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Why 3 Dictionaries?
RTF Composer

Windows:  XP, Windows 7,8

     
  Why 3 Dictionaries in the rpsoft 2000 RTF composer  

note:  we suggest also reading the page on Dictionary Hints on how we suggest using these dictionaries and Grammar Checkers.  Click here for that page.

Why 3 Dictionaries?

One May Not be Reachable

Only two of the three dictionaries are inherent in our software.  The large one, the one under "Edit" instead of under "Convert" and also keys from the f7 key, is a borrow from Microsoft Office.  If Microsoft Office is not installed on your computer, likely this large dictionary and grammar help may not work.  But check to see if it does work and is just hiding behind other windows.

THEY DO DIFFERENT THINGS - at least, in my opinion

There is a bit of overlap, but perhaps not much.  The following are some of the objectives of each:

The British / American Dictionary

This dictionary has an option to work either direction - American Spelling to British preferred spelling, and British Spelling to American preferred spelling.  Why?  Well, first of all it was easy to provide this.  Many online references give the differences in spelling between the two countries and it was not that hard for us therefore, to take some of their advice and put together even an 1800 plus word pair dictionary.   As to its value, I find that since both countries of course use English but have different spellings, that different spellings can easily get into an author's work.  One example is that both the spellings of grey and gray for the color are considered acceptable.  You might know that.  But did you know that the spelling of "grey" is far more common in Britain and the spelling of "gray" is far more popular in the US?  That is just the start.  Do word spellings end in "ise" or "ize" for some words?  Depends on the country.  This dictionary may or may not be a help to you.  But it was easy for us to put together and offer it.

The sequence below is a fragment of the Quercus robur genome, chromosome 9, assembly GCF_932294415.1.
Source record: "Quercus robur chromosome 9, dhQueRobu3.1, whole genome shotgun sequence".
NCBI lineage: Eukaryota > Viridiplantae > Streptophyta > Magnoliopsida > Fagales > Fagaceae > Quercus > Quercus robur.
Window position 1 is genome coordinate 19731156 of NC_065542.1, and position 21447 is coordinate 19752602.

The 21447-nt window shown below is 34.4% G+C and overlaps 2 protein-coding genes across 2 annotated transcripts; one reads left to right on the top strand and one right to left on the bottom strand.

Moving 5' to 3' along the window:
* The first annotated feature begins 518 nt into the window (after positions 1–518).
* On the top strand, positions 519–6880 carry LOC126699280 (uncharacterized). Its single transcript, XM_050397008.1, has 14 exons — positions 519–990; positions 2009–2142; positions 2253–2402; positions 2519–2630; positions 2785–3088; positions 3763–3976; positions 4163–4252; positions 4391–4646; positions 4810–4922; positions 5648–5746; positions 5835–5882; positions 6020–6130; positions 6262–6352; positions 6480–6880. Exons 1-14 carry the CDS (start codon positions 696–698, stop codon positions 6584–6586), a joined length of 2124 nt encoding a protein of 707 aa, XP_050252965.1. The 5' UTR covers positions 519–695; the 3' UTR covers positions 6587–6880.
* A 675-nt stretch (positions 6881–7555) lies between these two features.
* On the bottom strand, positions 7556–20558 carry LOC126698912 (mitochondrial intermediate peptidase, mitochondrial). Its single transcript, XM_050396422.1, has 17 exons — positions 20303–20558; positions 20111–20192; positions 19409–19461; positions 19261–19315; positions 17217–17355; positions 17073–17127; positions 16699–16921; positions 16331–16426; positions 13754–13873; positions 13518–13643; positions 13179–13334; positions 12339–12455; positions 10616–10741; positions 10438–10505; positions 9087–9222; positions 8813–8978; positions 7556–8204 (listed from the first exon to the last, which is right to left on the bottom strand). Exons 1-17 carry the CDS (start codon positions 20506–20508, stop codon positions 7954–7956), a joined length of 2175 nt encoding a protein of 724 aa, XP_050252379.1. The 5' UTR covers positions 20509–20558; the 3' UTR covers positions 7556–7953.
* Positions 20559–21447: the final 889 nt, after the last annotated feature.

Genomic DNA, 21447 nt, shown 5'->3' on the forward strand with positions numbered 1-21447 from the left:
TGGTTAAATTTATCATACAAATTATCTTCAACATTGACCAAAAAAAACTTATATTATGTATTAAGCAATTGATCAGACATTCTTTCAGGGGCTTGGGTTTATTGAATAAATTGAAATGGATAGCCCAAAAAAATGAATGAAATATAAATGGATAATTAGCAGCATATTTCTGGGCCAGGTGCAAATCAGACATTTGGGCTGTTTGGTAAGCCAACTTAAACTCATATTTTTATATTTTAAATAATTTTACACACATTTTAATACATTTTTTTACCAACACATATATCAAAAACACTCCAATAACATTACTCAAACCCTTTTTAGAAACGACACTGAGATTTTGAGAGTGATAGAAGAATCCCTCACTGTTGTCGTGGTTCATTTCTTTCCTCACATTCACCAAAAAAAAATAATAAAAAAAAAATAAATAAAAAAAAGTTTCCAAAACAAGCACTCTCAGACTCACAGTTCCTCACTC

The "Fix Some Spell Errors" choice under the pull down menu "Convert"

First of all, this is both a dictionary and a grammar / format checker for just common things.  This is really our own dictionary of common errors we find when we write or read other people's writings.  It is not a large dictionary, and has only like 30 items, but tries for some of the more common errors that we see.  It includes the common small "i" for capital "I" that so many people do in text.  It also looks for needed apostrophes for common words such as cant to can't and wont to won't as well as Im or im to I'm.

It also does some grammar checking.  It looks for spacing between sentences, something we certainly admit is hard for software to be certain of.  But it attempts for most writing we have seen to give you a choice of 1 space (the new grammar suggestion) or 2 spaces (the older suggestion no longer pushed by many) between sentences and after quotes.  The reason for the change, we are told, from 2 spaces to 1 space now, is that supposedly typesetters had thin spaces and needed to use two of them in order to get adequate spacing after sentences.  Now of course we mostly use computers where the spacing is better and one space is fine.  In fact, we ourselves suggest just using the more modern one space since it can lead to fewer errors by either this software or by ourselves.  And so, this routine tries to adjust spacing after sentences.  It also then tries to look for capitalization on new sentences.  But it might not always catch spaces needed or capitalization if there are no spaces at all after a sentence.  You see?  A period can be an end of a sentence.  But it can also be part of ".com" or ".txt" or "3.165" or".mp3" and so our software here will ignore items that have a number or letter directly after a period.